Tuesday, August 28, 2012

A Trip down the Nile

West Nile that is… a Flavivirus; West Nile Virus (WNV) is a vector born disease spread by mosquitoes. Birds are the amplifying hosts, transmitting the disease to mosquitoes when bitten. The disease is spread when a mosquito then bites a person. “West Nile virus may also be spread through blood transfusions and organ transplants. 

It is possible for an infected mother to spread the virus to her child through breast milk” (USNLM, 2012). The American robin (Turdus migratorius) and the American crow (Corvus brachyrhynchos) are the most common carriers of WNV in the Western Hemisphere.

The infected mosquito species vary according to geographical area; in the US, Culex pipiens (Eastern US), Culex tarsalis (Midwest and West), and Culex quinquefasciatus (Southeast) are the main sources (Hayes, et al., 2005).

“Thus far in 2012 (as of 8/24/12), 47 states have reported West Nile virus infections in people, birds, or mosquitoes. A total of 1118 cases of West Nile virus disease in people, including 41 deaths, have been reported to CDC. Of these, 629 (56%) were classified as neuroinvasive disease (such as meningitis or encephalitis) and 489 (44%) were classified as non-neuroinvasive disease” (CDC, 2012).

“The 1118 cases reported thus far in 2012 is the highest number of West Nile virus disease cases reported to CDC through the third week in August since West Nile virus was first detected in the United States in 1999. Approximately 75 percent of the cases have been reported from 5 states (Texas, Mississippi, Louisiana, South Dakota, and Oklahoma) and almost half of all cases have been reported from Texas)” (CDC, 2012).

Generally, people infected with WNV have positive prognosis; however severe cases can lead to
Encephalitis or meningitis; and can lead to brain damage and death.  10% of patients with severe cases do not survive (USNLM, 2012).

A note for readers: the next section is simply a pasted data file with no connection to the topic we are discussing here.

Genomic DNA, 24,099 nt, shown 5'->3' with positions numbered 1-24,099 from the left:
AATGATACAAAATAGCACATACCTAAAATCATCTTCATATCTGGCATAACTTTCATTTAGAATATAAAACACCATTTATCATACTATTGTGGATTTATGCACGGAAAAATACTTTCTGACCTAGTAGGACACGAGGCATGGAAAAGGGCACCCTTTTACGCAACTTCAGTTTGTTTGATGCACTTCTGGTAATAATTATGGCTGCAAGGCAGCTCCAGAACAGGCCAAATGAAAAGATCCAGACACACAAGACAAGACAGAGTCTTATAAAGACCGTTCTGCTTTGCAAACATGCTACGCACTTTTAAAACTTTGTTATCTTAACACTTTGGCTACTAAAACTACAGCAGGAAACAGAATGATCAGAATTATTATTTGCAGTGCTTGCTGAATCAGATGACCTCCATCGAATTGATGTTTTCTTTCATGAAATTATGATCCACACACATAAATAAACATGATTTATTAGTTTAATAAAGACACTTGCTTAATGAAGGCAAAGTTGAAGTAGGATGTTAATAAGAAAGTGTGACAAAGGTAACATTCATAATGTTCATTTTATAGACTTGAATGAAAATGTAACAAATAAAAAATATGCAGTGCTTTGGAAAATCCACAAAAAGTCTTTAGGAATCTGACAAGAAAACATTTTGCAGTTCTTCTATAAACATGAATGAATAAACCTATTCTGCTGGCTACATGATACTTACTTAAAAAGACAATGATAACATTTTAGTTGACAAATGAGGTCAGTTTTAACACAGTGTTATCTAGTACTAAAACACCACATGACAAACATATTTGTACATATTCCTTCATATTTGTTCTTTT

Side note and disease alert 2:

There is a possible outbreak of another disease…

“A second person has died of a rare, rodent-borne disease after visiting Yosemite National Park earlier this summer and park officials are warning past visitors to be aware of some flu-like aches and symptoms as fears of a possible outbreak mount” (AP, 2012).

This outbreak is a hantavirus . Taken from the U.S. National library of medicine; "Hantavirus is a life-threatening disease spread to humans by rodents that has symptoms similar to influenza. Hantavirus is carried by rodents, especially deer mice. The virus is found in their urine and feces, but it does not make the animal sick.

It is believed that humans can get sick with this virus if they come in contact with contaminated dust from mice nests or droppings. You may come in contact with such dust when cleaning homes, sheds, or other enclosed areas that have been empty for a long time".

Hantavirus does not spread between humans.


Center for Disease Control (CDC)

Hayes EB, Komar N, Nasci RS, Montgomery SP, O'Leary DR, Campbell GL (2005). "Epidemiology and transmission dynamics of West Nile virus disease". Emerging Infect. Dis. 11 (8): 1167–73

Associated press (AP):

U.S. National Library of medicine  http://www.ncbi.nlm.nih.gov/pubmedhealth/PMH0004457/

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